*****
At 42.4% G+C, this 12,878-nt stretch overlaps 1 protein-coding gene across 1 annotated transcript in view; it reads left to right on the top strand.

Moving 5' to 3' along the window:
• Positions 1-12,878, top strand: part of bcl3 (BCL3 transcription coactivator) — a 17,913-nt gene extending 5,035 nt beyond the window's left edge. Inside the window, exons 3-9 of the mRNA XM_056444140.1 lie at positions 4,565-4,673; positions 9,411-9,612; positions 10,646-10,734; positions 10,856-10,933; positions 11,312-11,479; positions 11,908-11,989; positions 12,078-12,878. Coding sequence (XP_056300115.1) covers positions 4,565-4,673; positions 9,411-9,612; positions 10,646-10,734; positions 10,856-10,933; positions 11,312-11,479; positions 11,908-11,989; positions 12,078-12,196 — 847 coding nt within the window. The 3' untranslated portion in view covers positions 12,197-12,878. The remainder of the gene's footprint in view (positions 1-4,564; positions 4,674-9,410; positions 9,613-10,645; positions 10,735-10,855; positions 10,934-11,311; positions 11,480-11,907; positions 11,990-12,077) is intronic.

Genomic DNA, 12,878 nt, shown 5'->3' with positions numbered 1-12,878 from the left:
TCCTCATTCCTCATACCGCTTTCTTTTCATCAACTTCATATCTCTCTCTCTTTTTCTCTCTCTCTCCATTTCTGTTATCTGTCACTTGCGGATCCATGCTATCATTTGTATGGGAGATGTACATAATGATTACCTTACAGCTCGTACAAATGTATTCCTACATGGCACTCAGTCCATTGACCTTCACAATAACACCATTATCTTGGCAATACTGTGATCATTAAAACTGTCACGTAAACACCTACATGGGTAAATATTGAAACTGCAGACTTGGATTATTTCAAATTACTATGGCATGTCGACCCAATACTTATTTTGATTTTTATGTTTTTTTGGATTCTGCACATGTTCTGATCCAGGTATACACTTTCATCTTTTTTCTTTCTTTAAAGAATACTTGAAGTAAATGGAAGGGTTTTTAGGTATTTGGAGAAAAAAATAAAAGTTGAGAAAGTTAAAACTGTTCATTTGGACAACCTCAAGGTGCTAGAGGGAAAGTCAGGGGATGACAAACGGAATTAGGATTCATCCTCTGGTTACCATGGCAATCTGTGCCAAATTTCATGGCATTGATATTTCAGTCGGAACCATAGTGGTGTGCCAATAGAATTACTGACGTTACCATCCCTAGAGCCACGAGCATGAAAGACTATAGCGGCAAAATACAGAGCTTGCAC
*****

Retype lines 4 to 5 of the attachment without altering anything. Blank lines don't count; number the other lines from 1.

Genomic DNA, 12,878 nt, shown 5'->3' with positions numbered 1-12,878 from the left:
TCCTCATTCCTCATACCGCTTTCTTTTCATCAACTTCATATCTCTCTCTCTTTTTCTCTCTCTCTCCATTTCTGTTATCTGTCACTTGCGGATCCATGCTATCATTTGTATGGGAGATGTACATAATGATTACCTTACAGCTCGTACAAATGTATTCCTACATGGCACTCAGTCCATTGACCTTCACAATAACACCATTATCTTGGCAATACTGTGATCATTAAAACTGTCACGTAAACACCTACATGGGTAAATATTGAAACTGCAGACTTGGATTATTTCAAATTACTATGGCATGTCGACCCAATACTTATTTTGATTTTTATGTTTTTTTGGATTCTGCACATGTTCTGATCCAGGTATACACTTTCATCTTTTTTCTTTCTTTAAAGAATACTTGAAGTAAATGGAAGGGTTTTTAGGTATTTGGAGAAAAAAATAAAAGTTGAGAAAGTTAAAACTGTTCATTTGGACAACCTCAAGGTGCTAGAGGGAAAGTCAGGGGATGACAAACGGAATTAGGATTCATCCTCTGGTTACCATGGCAATCTGTGCCAAATTTCATGGCATTGATATTTCAGTCGGAACCATAGTGGTGTGCCAATAGAATTACTGACGTTACCATCCCTAGAGCCACGAGCATGAAAGACTATAGCGGCAAAATACAGAGCTTGCAC